Design Your Life: The Pleasures and Perils of Everyday Things
My friend Julka got a grant from Intel to study what we’re calling Making 2.0. She wants to study how crafters are using the Internet to design and market hand-made stuff. As her design buddy (and faculty sponsor), I went to LA with her on a tour of home-grown crafting establishments.
We started out at the ReForm School in Silverlake. The store sports a stylish retail space: think Scholastic Books meets Post-Industrial Loft. Their sparely curated collection of books and art comes together around a strong eco-element. My favorite find was this repurposed book by Tyler Bender:
After sublime hot beverages at Intelligentsia, we zipped over to The Little Knittery, a tiny store front lined with organic yarns on one wall, a sofa filled with knitters in the center, and a young man named Mark teaching stitches and discoursing to us on the virtues of recycling. I don’t have the patience for knitting myself, but I did pick up some slick ribbony yarn that I’ll use for a book making project, and I loved their business card (silk screen on cracker box):
We ended the day in Chinatown, where stores filled with shiny imports are interspersed with small galleries and art shops. Ooga Booga is a walk-up hole-in-the-wall above the main mall in Chinatown, legendary in LA for its truly indie selection of zines, music, and a few deliberately off-hand pieces of art (ceramic french fries; plastic bags sewed up with yarn). I picked up a zine by K8 Hardy, a NY-based artist who founded the queer feminist art collective LTTR. The paper feels like ECC (Early Color Copy), and the belligerent hand-writing, in several pen weights and colors, communicates the sloppy precision of revision.The in-your-face crudeness of K8’s little meditation on t-shirt fashion drew me right out of my beige-ois heteronormative masquerade for, like, at least ten minutes.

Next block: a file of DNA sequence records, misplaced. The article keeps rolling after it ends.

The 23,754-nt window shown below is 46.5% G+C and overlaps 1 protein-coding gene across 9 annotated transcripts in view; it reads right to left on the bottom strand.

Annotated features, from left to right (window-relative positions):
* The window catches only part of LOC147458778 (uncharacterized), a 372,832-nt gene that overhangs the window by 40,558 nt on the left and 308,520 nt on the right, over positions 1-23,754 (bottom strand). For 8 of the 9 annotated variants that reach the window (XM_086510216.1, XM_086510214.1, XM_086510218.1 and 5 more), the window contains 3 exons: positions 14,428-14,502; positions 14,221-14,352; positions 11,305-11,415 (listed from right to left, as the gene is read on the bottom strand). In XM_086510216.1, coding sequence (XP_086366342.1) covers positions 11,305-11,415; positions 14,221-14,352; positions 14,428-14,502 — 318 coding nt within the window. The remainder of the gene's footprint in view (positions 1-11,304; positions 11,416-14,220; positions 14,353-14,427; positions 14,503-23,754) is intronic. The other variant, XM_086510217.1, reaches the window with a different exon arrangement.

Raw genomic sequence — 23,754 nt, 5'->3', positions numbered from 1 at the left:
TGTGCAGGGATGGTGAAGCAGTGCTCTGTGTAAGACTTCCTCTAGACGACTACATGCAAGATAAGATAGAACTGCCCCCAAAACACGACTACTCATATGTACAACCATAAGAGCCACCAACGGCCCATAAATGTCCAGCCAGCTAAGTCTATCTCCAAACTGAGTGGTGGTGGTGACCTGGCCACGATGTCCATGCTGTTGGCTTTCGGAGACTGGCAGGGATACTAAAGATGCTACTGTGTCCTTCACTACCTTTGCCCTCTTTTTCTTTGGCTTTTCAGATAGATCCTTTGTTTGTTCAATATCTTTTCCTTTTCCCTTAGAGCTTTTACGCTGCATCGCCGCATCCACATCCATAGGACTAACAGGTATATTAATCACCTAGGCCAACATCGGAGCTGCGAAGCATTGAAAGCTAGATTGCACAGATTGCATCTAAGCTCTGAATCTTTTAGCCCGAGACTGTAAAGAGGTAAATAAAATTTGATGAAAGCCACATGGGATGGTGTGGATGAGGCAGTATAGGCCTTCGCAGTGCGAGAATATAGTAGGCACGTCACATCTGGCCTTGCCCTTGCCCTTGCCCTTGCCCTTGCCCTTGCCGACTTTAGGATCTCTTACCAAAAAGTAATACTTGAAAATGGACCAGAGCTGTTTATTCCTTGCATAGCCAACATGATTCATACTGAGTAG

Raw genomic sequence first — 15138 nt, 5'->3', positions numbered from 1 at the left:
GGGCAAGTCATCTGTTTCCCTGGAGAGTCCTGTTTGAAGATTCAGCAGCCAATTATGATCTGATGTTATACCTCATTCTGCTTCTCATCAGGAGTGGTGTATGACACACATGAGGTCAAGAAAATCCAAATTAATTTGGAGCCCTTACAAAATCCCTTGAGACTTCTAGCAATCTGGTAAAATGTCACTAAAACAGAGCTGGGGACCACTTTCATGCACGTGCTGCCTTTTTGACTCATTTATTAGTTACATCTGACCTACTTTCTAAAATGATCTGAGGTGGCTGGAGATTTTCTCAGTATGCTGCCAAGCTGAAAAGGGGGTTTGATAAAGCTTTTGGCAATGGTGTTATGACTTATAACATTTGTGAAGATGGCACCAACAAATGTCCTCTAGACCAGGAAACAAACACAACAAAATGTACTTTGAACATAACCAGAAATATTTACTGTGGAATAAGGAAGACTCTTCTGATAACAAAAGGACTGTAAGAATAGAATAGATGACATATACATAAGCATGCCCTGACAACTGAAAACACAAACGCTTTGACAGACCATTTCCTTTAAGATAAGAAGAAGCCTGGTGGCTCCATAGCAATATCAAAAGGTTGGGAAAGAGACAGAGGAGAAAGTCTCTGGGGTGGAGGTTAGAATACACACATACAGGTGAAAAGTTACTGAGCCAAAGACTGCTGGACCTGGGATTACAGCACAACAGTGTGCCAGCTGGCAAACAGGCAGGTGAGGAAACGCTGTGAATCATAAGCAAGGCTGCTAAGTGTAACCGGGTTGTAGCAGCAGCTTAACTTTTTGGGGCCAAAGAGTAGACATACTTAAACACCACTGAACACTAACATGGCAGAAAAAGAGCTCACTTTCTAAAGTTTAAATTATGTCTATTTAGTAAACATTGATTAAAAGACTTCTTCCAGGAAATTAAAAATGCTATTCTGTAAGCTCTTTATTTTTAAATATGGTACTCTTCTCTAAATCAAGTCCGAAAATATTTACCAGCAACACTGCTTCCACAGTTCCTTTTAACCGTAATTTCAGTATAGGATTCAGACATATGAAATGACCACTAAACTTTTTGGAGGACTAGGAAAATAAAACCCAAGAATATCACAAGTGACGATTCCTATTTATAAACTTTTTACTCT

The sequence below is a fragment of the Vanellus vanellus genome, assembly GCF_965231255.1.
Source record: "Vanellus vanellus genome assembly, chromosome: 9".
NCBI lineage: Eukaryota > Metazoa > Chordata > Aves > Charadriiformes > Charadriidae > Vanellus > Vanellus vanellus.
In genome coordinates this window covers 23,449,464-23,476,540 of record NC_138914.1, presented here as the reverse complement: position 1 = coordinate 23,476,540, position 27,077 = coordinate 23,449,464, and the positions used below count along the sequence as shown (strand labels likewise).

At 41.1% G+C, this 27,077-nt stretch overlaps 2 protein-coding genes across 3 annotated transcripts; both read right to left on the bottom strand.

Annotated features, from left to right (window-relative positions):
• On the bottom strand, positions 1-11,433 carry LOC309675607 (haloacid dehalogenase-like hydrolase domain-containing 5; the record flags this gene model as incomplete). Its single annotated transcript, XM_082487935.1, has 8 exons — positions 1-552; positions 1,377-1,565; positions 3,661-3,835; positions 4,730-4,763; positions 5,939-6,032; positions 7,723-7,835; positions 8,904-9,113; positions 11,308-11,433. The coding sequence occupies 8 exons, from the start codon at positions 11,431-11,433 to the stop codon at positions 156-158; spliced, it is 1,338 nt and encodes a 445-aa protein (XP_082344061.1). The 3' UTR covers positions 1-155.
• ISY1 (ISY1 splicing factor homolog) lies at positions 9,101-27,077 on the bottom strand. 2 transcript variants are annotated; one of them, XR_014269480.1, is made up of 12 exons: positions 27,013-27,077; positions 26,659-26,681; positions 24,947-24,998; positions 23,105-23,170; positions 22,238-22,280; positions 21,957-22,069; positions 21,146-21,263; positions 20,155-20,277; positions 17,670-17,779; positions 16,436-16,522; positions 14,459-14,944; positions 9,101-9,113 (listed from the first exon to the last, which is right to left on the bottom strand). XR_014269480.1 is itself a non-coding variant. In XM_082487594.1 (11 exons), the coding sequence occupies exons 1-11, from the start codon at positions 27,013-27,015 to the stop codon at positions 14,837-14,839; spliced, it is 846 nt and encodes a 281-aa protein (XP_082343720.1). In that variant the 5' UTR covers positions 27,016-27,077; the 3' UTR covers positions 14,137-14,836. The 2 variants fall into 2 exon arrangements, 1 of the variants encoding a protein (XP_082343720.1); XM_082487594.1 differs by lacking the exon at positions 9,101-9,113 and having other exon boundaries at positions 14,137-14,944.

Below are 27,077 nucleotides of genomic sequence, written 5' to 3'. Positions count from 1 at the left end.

Downstairs, we stumbled into The Flock Shop, which felt like Urban Outfitter’s after Ooga Booga’s slackers-till-we-die non-self-presentation. Really, though, the Flock Shop is another Very Small Establishment, with t-shirts by small designers such as I hate fashion (I bought one) and Hakka Apparel. This Asian-owned business features work by Asian and Asian-American designers as well as your Euro-Etsy crowd. The Flock Shop keeps the “China” in Chinatown while supporting the growing arts scene in the hood. That and cheap parking was a great way to end the day.— Julia Lupton · 2009-01-23